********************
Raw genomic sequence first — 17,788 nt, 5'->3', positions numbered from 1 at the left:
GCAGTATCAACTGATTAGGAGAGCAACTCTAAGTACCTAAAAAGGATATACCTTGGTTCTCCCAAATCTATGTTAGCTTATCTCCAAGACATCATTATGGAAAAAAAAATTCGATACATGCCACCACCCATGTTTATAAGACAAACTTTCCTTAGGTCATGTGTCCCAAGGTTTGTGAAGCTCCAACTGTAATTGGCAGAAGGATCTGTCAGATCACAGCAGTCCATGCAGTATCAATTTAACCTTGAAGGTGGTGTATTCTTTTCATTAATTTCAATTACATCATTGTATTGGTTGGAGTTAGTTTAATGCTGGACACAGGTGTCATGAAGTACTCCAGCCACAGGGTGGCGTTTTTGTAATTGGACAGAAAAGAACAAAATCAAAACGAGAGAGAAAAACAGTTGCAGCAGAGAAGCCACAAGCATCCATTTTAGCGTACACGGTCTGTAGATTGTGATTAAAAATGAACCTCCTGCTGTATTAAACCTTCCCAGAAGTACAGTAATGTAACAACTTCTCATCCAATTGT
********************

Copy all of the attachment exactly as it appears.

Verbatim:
Raw genomic sequence first — 17,788 nt, 5'->3', positions numbered from 1 at the left:
GCAGTATCAACTGATTAGGAGAGCAACTCTAAGTACCTAAAAAGGATATACCTTGGTTCTCCCAAATCTATGTTAGCTTATCTCCAAGACATCATTATGGAAAAAAAAATTCGATACATGCCACCACCCATGTTTATAAGACAAACTTTCCTTAGGTCATGTGTCCCAAGGTTTGTGAAGCTCCAACTGTAATTGGCAGAAGGATCTGTCAGATCACAGCAGTCCATGCAGTATCAATTTAACCTTGAAGGTGGTGTATTCTTTTCATTAATTTCAATTACATCATTGTATTGGTTGGAGTTAGTTTAATGCTGGACACAGGTGTCATGAAGTACTCCAGCCACAGGGTGGCGTTTTTGTAATTGGACAGAAAAGAACAAAATCAAAACGAGAGAGAAAAACAGTTGCAGCAGAGAAGCCACAAGCATCCATTTTAGCGTACACGGTCTGTAGATTGTGATTAAAAATGAACCTCCTGCTGTATTAAACCTTCCCAGAAGTACAGTAATGTAACAACTTCTCATCCAATTGT